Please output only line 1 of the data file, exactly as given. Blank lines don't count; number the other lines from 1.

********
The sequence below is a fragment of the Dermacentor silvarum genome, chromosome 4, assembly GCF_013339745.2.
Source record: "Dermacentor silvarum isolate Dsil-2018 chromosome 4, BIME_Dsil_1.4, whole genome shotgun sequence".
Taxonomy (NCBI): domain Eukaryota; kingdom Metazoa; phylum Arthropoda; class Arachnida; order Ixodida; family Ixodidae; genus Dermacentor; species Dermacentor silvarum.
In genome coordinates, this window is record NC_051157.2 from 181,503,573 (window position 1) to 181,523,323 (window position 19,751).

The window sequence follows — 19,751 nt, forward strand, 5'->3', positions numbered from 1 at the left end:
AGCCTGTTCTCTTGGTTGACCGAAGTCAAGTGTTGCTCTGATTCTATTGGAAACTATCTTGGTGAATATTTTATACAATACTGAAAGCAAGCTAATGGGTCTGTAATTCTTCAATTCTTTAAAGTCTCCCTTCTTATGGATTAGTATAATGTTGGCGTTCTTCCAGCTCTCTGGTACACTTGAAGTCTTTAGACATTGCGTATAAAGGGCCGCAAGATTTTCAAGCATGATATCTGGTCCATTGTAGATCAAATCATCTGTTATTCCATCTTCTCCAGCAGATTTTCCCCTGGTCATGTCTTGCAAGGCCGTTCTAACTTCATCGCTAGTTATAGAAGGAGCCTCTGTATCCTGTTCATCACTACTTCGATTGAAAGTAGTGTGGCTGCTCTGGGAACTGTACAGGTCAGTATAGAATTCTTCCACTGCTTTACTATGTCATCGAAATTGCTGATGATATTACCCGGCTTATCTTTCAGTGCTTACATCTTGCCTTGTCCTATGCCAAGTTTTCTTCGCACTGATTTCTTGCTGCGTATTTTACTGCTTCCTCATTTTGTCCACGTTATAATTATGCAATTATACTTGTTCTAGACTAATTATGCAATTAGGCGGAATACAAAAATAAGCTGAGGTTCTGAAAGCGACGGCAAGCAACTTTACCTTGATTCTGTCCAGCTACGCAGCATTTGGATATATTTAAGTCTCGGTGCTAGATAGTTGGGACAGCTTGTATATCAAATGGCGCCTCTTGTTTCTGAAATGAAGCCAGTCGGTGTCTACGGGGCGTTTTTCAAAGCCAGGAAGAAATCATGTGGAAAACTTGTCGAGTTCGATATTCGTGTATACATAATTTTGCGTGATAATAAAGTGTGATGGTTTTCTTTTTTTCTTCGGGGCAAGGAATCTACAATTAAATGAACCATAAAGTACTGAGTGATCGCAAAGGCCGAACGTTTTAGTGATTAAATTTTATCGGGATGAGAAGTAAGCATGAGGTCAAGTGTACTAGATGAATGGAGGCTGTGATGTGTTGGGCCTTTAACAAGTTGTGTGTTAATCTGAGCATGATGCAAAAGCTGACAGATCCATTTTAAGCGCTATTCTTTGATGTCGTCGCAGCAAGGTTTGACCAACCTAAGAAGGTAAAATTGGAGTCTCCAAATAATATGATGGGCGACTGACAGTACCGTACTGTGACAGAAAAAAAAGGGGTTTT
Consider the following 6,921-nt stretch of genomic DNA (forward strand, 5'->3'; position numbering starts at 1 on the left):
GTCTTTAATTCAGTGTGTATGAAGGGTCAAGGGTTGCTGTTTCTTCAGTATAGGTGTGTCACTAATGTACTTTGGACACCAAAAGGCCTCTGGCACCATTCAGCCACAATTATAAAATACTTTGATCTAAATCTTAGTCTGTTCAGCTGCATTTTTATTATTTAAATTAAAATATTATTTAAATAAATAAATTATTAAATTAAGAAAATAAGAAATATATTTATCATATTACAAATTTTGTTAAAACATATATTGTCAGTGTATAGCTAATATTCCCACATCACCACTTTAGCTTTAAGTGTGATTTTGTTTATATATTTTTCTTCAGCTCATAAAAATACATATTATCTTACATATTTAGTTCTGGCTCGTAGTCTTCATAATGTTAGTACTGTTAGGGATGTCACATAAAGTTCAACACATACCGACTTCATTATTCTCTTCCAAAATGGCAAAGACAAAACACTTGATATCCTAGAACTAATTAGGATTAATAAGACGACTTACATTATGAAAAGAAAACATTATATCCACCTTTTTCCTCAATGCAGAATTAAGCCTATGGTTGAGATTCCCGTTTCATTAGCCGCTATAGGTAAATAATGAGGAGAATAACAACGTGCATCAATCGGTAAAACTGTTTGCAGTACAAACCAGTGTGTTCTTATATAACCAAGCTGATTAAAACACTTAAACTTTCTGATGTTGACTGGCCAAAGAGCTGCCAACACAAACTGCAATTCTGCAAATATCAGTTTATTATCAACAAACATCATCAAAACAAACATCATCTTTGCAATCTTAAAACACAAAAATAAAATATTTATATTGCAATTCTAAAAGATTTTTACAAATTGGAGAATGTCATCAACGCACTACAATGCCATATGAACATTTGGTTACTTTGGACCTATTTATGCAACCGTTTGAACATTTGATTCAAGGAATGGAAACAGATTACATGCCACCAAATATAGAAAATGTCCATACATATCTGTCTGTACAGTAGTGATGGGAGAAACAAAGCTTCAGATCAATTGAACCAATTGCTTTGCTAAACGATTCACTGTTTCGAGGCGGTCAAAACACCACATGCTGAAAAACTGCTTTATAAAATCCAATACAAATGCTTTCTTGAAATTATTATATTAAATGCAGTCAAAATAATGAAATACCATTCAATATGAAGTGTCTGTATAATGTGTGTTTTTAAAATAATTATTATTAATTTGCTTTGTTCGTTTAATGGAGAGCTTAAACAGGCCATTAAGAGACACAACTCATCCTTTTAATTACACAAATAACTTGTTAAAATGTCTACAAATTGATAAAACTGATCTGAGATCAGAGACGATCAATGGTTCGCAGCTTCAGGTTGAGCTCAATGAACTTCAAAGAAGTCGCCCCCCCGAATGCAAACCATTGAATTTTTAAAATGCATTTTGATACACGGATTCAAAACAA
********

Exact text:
The sequence below is a fragment of the Dermacentor silvarum genome, chromosome 4, assembly GCF_013339745.2.